BRAWLEY — Renewable energy manufacturer Oberon Fuels announced Thursday that upgrades to its facility on Kershaw Road are complete and that it is now engaged in the first commercial production of renewable dimethyl ether (rDME) in the United States.
John Williams, a spokesman for San Diego-based Oberon Fuels, said rDME production at the Brawley facility began May 27.
Dimethyl ether is a clean-burning, ultra-low-carbon transportation fuel generated from converting commercial-grade methanol via a reactive distillation process. Since 2013, Oberon had been involved in a pilot project at its plant here to produce the first fuel-grade DME in North America.
As part of a $6 million project funded in part by a grant from the California Energy Commission, Oberon is converting waste methanol into rDME at its Brawley facility. It is the first time this feedstock has been used to make rDME at commercial scale. In addition to waste methanol, other potential feedstocks include biogas from dairy waste, food wastes, agricultural waste, as well as excess electricity and CO2, resulting in ultra-low carbon to carbon-negative DME, the company said.
The plant is expected to produce 1.6 million gallons of DME from more than 5,500 metric tons of waste material when operating at full capacity.
“This is a critical step on the path to decarbonizing the transportation sector,” said Elliot Hicks, chief operating and technology officer and an Oberon Fuels co-founder. “Our innovative approach uses waste resources to create a flexible molecule that can reduce emissions from fossil fuels, as well as create entirely new, super-clean fuels.”
Oberon said renewable DME has multiple pathways to reducing the carbon footprint of the transportation sector: as a diesel replacement, as a blend with propane and as an energy-dense, cost-effective way to move renewable hydrogen. rDME can help overcome some of the biggest barriers inhibiting the widespread use of hydrogen for transportation fuel, including access to renewable feedstocks; modular, scalable production; and energy-dense, cost-effective storage and transport. Once delivered, rDME can be converted to renewable hydrogen at the point of use.
DME is a hydrogen-rich molecule that handles like propane, or liquefied petroleum gas (LPG). It can be produced at or near renewable feedstock sources using Oberon’s modular production technology. This novel approach to renewable hydrogen production promises similarities to the influence that distributed, rooftop solar has had on decentralizing industrial power generation.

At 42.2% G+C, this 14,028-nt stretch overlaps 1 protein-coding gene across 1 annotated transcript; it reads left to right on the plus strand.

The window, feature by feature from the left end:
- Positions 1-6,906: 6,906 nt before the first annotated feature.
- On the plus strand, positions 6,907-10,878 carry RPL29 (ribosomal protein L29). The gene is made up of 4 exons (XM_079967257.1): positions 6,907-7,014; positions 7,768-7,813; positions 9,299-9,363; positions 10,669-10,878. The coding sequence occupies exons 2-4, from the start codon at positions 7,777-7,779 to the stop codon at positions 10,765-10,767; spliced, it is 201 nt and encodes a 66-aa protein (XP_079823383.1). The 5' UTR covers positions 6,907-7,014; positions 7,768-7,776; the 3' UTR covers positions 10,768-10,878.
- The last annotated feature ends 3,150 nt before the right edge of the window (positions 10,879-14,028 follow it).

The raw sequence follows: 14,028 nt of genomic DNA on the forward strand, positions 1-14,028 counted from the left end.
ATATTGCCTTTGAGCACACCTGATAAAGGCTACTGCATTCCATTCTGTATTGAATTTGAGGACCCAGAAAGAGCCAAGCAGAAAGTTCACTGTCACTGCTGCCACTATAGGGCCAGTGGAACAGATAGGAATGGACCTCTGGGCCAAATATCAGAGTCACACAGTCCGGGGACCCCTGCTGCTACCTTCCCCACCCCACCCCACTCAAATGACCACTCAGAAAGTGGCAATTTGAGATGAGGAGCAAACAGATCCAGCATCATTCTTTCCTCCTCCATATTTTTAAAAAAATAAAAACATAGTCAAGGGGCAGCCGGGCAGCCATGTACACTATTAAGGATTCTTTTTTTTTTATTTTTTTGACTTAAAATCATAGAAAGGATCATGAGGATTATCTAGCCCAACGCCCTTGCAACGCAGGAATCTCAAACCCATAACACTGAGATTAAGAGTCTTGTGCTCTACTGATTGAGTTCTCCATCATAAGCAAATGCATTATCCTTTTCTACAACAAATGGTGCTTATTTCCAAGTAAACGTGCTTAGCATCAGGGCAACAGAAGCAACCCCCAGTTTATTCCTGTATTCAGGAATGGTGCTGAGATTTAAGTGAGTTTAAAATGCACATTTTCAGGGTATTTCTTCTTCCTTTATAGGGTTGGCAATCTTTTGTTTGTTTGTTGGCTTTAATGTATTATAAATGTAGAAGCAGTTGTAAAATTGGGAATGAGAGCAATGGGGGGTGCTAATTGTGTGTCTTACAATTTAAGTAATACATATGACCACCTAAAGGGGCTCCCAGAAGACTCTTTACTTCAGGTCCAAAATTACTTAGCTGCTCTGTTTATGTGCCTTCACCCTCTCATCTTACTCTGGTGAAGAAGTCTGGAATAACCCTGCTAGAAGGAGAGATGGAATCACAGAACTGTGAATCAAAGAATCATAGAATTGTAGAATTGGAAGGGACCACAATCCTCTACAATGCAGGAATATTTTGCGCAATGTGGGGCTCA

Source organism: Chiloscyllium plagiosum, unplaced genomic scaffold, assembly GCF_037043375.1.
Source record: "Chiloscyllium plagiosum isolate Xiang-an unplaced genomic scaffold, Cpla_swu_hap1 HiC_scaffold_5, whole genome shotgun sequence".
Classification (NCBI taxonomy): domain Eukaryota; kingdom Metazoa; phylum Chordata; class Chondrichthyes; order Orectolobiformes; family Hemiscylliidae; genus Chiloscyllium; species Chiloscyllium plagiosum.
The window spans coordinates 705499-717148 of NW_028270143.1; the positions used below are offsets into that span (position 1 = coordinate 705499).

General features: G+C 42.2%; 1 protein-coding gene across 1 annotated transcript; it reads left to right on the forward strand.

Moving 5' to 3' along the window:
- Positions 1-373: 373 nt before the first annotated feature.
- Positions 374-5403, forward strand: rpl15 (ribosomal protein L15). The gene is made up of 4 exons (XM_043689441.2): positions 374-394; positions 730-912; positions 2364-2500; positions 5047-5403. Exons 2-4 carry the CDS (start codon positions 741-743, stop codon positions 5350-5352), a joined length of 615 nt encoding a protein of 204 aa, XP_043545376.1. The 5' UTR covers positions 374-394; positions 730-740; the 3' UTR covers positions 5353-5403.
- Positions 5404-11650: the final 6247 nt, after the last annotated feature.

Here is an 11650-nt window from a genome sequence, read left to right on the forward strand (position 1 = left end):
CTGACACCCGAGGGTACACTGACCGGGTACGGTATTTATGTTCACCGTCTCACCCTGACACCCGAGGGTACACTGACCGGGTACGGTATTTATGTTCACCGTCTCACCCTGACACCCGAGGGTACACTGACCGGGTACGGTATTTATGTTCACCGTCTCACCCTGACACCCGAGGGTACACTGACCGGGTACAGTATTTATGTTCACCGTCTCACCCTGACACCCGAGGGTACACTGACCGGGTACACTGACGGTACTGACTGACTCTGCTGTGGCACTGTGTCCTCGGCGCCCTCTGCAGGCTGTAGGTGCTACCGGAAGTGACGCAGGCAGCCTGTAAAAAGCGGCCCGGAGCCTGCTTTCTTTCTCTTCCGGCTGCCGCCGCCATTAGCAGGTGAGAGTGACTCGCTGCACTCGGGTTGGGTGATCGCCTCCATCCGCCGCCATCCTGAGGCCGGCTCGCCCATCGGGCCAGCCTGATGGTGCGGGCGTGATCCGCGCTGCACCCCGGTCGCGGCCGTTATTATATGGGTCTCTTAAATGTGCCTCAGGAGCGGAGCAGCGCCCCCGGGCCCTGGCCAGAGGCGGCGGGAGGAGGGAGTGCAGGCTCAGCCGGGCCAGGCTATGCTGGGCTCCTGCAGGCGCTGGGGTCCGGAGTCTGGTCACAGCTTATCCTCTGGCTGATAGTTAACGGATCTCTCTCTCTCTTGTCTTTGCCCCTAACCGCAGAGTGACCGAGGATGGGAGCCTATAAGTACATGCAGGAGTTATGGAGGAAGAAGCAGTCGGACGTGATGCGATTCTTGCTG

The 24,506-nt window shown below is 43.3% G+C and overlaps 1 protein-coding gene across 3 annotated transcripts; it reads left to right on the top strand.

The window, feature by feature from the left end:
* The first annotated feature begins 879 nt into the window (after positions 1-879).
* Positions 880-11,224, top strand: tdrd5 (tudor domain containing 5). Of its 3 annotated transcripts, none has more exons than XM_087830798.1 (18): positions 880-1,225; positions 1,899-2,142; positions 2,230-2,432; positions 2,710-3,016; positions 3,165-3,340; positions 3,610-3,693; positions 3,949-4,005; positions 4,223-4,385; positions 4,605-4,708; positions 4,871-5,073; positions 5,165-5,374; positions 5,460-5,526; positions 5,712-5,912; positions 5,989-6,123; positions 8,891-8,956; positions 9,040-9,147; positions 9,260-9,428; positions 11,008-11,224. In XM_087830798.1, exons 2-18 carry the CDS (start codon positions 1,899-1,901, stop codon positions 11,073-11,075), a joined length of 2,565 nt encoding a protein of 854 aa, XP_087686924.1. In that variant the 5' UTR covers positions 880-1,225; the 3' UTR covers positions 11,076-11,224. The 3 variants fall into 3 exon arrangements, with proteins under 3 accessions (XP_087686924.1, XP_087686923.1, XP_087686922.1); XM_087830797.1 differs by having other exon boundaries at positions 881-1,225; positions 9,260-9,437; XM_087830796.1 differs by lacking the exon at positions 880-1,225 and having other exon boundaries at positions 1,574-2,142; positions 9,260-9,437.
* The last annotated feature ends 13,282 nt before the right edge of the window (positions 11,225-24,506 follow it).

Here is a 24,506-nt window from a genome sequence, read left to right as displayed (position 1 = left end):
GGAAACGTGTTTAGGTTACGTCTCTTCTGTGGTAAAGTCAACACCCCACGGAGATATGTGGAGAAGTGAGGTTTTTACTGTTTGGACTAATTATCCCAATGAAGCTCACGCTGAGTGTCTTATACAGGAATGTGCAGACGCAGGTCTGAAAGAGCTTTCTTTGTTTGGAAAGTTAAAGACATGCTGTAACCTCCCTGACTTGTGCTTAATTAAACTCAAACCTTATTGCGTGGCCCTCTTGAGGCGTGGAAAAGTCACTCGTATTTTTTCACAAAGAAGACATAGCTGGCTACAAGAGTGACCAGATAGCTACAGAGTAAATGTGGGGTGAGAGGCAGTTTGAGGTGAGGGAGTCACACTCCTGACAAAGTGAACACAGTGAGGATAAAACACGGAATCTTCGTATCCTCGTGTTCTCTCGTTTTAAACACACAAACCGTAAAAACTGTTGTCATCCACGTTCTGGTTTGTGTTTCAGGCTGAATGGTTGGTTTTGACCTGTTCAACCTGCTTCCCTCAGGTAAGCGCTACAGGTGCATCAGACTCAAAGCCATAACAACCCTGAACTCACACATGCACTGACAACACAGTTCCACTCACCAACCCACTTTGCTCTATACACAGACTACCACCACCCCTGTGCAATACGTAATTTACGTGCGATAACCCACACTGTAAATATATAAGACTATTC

Moreover, because rDME is compatible with LPG, it requires minimal modifications to the existing global LPG distribution network and workforce, which have been safely handling and transporting similar molecules for more than a century.
On Sept. 17, 2020 Oberon announced a strategic partnership with SHV Energy, the world’s largest distributor of propane, as well as Suburban Propane Partners’ acquisition of a 39 percent stake in the company.
“As one of the longest-standing propane companies in the United States, Suburban Propane is committed to offer our time-honored network, expertise and infrastructure to support Oberon Fuels in leading the way towards the future of our industry,” said Michael Stivala, president and chief executive Officer of Suburban Propane Partners.
“Oberon’s production of renewable DME is not only a milestone for the company, it’s also a breakthrough for the global LPG industry as we seek new approaches to meet increasing customer and regulatory demands for cleaner fuels,” Stivala continued. “Propane is already known for its versatile, cost-effective and clean burning attributes. Given the compatibility of these two molecules, we can immediately offer an even cleaner alternative for the transportation sector and beyond.”
“The spirit of innovation and perseverance is strong in the Imperial Valley,” said Assemblymember Eduardo Garcia, D-Coachela, a member of the California Air Resources Board. “Oberon and our community partners, including Imperial County Workforce and Economic Development, the Imperial Valley Economic Development Corporation, the operations team at the plant, and the local workers who labored on the upgrade, have shown us what is possible when we work together. We celebrate the completion of this milestone, and look forward to the utilization of renewable DME towards achieving our emission reduction goals and the role our region can play in powering vehicles across the state.”
“By achieving this important milestone, we can turn our focus to getting rDME in the hands of customers to reduce the carbon intensity of propane and diesel fuels,” said Bipin Patel, vice president of engineering at Oberon Fuels. “More importantly, we will be able to leapfrog today’s energy-intense, fossil-driven approaches to renewable hydrogen production from a variety of wastes and other renewable sources to further deliver on our mission of decarbonizing transportation."